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Easily Deploy Java to Debian

Level up the way you distribute your Java/Scala/Kotlin applications by packaging them as .deb files and deploying via apt.


The basic approach:

  1. Create a .deb package using sbt and the excellent sbt-native-packager
  2. Create your own Debian repository, add your packages and then serve them over HTTP
  3. Tell your customers where your repository is hosted
  4. Profit

This post looks at the first step, creating the .deb package using the sbt-native-packager plugin. In the next post, we’ll look at how setup your own debian repository so users can install and upgrade your software via apt-get to popular Linux distros like Debian and Ubuntu.

Thanks and appreciation to @muuki88 and the project maintainers for sbt-native-manager, it’s a seriously useful piece of software.


The sbt-native-packager plugin can create platform specific distributions for any sbt project. It can create a simple zip bundle for your application (the universal package), tarballs, rpms, Mac dmgs, Windows MSIs, Docker images and, the one we’re interested in, .deb files. Debian and derivatives like Ubuntu use this package format with dpkg and apt as the standard way to install and manage software. If you want to make it easy for Linux user’s to get hold of your software, this is the way to do it.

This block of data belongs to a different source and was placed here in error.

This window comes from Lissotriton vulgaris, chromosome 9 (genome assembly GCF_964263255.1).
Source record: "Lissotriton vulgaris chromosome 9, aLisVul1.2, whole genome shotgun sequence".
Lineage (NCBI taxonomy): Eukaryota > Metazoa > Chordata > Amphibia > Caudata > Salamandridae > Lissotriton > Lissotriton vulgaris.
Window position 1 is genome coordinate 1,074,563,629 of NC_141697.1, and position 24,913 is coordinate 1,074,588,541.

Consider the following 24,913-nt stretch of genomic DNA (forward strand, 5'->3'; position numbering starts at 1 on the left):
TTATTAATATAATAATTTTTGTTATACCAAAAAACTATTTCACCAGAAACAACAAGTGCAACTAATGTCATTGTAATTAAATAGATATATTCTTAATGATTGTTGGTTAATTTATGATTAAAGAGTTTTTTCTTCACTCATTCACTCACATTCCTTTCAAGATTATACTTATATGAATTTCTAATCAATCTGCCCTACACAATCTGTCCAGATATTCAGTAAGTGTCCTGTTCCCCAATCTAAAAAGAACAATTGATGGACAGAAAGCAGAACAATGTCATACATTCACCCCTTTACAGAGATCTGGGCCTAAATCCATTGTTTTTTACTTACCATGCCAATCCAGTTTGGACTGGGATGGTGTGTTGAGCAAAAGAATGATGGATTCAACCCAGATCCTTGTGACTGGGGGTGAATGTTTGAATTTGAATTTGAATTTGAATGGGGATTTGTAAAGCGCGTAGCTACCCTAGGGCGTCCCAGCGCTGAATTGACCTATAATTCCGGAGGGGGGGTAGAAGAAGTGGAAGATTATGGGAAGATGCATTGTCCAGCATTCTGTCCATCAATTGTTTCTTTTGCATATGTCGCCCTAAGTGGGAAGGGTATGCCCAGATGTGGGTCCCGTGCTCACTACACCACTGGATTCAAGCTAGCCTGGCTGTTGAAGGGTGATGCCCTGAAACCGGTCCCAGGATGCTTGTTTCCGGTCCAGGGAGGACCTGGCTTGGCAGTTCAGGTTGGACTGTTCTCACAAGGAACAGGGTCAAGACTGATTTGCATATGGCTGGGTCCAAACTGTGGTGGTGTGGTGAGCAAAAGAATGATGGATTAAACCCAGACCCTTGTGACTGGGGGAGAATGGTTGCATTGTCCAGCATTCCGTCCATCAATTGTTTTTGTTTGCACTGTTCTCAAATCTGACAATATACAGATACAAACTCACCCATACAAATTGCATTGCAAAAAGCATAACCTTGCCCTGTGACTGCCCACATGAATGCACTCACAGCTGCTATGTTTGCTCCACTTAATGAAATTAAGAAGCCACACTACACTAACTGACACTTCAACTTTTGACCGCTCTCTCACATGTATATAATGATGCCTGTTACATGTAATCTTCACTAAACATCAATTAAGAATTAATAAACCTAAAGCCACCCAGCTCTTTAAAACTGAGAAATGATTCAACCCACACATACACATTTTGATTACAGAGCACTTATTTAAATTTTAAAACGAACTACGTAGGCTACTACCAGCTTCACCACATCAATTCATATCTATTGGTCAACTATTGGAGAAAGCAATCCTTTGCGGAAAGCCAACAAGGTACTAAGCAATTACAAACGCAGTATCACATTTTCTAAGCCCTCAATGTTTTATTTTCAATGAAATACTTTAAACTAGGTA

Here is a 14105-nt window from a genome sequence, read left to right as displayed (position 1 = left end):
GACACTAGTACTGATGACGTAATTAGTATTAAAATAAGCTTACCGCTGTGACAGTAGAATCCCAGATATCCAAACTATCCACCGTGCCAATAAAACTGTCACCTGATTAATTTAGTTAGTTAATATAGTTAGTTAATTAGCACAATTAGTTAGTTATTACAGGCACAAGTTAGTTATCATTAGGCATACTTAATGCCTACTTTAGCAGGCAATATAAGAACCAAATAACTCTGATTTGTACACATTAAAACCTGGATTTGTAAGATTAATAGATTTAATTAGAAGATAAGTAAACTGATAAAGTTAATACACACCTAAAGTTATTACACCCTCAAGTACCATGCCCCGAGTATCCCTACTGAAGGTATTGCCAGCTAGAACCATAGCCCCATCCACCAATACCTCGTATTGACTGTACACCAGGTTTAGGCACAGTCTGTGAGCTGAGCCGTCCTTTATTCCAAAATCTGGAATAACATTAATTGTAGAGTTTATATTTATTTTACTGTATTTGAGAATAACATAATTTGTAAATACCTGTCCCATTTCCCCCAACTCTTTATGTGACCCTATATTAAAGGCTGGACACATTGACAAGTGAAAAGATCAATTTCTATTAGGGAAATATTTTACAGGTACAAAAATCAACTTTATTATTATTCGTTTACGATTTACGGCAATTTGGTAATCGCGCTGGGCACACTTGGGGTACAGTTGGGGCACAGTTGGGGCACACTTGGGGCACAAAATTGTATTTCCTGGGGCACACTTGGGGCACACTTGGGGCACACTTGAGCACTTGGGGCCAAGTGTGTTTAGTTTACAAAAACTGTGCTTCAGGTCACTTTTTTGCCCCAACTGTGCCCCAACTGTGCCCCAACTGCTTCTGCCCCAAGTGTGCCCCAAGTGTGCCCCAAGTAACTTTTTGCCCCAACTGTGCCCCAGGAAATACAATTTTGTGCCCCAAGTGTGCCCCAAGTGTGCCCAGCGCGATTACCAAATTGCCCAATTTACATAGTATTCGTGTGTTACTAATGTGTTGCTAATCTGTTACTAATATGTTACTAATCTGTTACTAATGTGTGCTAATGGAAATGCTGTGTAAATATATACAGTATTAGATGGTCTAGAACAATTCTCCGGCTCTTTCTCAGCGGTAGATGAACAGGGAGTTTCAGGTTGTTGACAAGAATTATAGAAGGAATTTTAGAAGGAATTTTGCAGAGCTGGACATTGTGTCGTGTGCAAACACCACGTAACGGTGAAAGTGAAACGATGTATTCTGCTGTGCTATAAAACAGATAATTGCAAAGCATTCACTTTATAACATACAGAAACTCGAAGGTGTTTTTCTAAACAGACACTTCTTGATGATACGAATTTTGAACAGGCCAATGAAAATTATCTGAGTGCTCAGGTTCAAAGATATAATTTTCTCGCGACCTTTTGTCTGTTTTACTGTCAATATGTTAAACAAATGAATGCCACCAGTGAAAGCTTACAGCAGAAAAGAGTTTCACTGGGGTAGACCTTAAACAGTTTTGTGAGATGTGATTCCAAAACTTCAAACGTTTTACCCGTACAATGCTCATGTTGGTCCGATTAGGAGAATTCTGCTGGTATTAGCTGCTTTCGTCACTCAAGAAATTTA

Native Packager Core Concepts

The native packager takes care of packaging, the act of putting a list of mappings (source file to install target path) into the chosen package format (zip, rpm, etc.). Each packaging format you use will expect the package specific files in a specific folder location in your source. For example, the Universal plugin will look in src\universal for files to add to the zip. Debian packaging will look for src\debian.

You’ll need to read up a little on how to use the plugin, see Debian specific instructions but the core concepts include:

  1. Packaging format plugins - how an application is packaged; universal, linux, debian, rpm, docker, windows etc
  2. Archetype plugins - what’s packaged (predefined configurations); java application, java server application, system loaders etc
  3. Mappings map source files to target system locations

The native packager uses Project Arcetypes like the Java CLI Application Archetype or Java Server Application Archetype to add additional files to the mappings enriching the created package. They don’t provide any new features per se.

Running as a Service

One of the many awesome features of the packager is that it can set your application up as a service on the target system. For example, if you want to start your application using systemd, just add a enablePlugins(SystemdPlugin) line to your build. The OS will take care of everything else, even restarting your application should it crash.

The native packagers doesn’t provide application lifecyle management however. Custom start/stop scripts, PID management, etc. are not part of native packager.


For some additional nice to haves, you might consider adding man pages (with ronn), creating a “fat” JAR (with sbt-assembly plugin) and stripping unused Scala library classes with ProGuard.

Deploying Debian Repository

The native packager doesn’t take care of deployment. You use it to create your .deb package but what you do with it is down to you. The obvious choice is to deploy it to a Debian repository for your users to download via apt. Read the next post to find out how.

More in the Deploying to Debian Series

Over to you...